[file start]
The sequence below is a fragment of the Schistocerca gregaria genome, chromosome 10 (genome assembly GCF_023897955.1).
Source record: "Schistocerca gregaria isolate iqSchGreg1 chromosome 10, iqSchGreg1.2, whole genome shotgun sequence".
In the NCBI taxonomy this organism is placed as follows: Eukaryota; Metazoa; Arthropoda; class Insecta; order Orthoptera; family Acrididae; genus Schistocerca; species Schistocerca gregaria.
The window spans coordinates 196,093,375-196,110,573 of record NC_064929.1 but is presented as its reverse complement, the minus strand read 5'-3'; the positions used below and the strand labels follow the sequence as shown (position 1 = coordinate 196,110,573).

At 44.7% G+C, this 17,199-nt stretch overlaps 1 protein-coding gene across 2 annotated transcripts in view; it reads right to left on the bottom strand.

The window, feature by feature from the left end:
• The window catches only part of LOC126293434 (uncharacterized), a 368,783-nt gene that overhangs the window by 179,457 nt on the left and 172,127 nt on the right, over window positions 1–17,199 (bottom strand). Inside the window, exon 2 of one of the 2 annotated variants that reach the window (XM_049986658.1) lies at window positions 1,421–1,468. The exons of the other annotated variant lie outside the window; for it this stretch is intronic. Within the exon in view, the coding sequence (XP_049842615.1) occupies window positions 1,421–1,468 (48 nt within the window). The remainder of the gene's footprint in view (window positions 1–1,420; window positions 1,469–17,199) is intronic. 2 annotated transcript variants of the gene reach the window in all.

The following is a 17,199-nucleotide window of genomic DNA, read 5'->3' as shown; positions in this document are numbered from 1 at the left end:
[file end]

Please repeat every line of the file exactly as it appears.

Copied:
The sequence below is a fragment of the Schistocerca gregaria genome, chromosome 10 (genome assembly GCF_023897955.1).
Source record: "Schistocerca gregaria isolate iqSchGreg1 chromosome 10, iqSchGreg1.2, whole genome shotgun sequence".
In the NCBI taxonomy this organism is placed as follows: Eukaryota; Metazoa; Arthropoda; class Insecta; order Orthoptera; family Acrididae; genus Schistocerca; species Schistocerca gregaria.
The window spans coordinates 196,093,375-196,110,573 of record NC_064929.1 but is presented as its reverse complement, the minus strand read 5'-3'; the positions used below and the strand labels follow the sequence as shown (position 1 = coordinate 196,110,573).

At 44.7% G+C, this 17,199-nt stretch overlaps 1 protein-coding gene across 2 annotated transcripts in view; it reads right to left on the bottom strand.

The window, feature by feature from the left end:
• The window catches only part of LOC126293434 (uncharacterized), a 368,783-nt gene that overhangs the window by 179,457 nt on the left and 172,127 nt on the right, over window positions 1–17,199 (bottom strand). Inside the window, exon 2 of one of the 2 annotated variants that reach the window (XM_049986658.1) lies at window positions 1,421–1,468. The exons of the other annotated variant lie outside the window; for it this stretch is intronic. Within the exon in view, the coding sequence (XP_049842615.1) occupies window positions 1,421–1,468 (48 nt within the window). The remainder of the gene's footprint in view (window positions 1–1,420; window positions 1,469–17,199) is intronic. 2 annotated transcript variants of the gene reach the window in all.

The following is a 17,199-nucleotide window of genomic DNA, read 5'->3' as shown; positions in this document are numbered from 1 at the left end: